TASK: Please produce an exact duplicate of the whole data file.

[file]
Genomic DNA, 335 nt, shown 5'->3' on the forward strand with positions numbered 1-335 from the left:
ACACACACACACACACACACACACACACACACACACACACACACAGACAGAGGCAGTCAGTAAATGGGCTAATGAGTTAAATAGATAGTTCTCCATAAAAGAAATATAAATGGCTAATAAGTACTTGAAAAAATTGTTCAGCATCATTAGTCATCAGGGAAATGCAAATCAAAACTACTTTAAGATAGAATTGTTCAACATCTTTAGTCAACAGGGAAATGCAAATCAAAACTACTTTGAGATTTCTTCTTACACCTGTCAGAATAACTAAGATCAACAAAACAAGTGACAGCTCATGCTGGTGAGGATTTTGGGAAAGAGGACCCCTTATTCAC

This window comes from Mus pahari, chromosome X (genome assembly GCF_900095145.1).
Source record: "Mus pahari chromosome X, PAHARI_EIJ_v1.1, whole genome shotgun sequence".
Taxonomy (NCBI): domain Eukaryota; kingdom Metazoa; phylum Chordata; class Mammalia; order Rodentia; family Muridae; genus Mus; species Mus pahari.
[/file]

Genomic DNA, 335 nt, shown 5'->3' on the forward strand with positions numbered 1-335 from the left:
ACACACACACACACACACACACACACACACACACACACACACACAGACAGAGGCAGTCAGTAAATGGGCTAATGAGTTAAATAGATAGTTCTCCATAAAAGAAATATAAATGGCTAATAAGTACTTGAAAAAATTGTTCAGCATCATTAGTCATCAGGGAAATGCAAATCAAAACTACTTTAAGATAGAATTGTTCAACATCTTTAGTCAACAGGGAAATGCAAATCAAAACTACTTTGAGATTTCTTCTTACACCTGTCAGAATAACTAAGATCAACAAAACAAGTGACAGCTCATGCTGGTGAGGATTTTGGGAAAGAGGACCCCTTATTCAC

This window comes from Mus pahari, chromosome X (genome assembly GCF_900095145.1).
Source record: "Mus pahari chromosome X, PAHARI_EIJ_v1.1, whole genome shotgun sequence".
Taxonomy (NCBI): domain Eukaryota; kingdom Metazoa; phylum Chordata; class Mammalia; order Rodentia; family Muridae; genus Mus; species Mus pahari.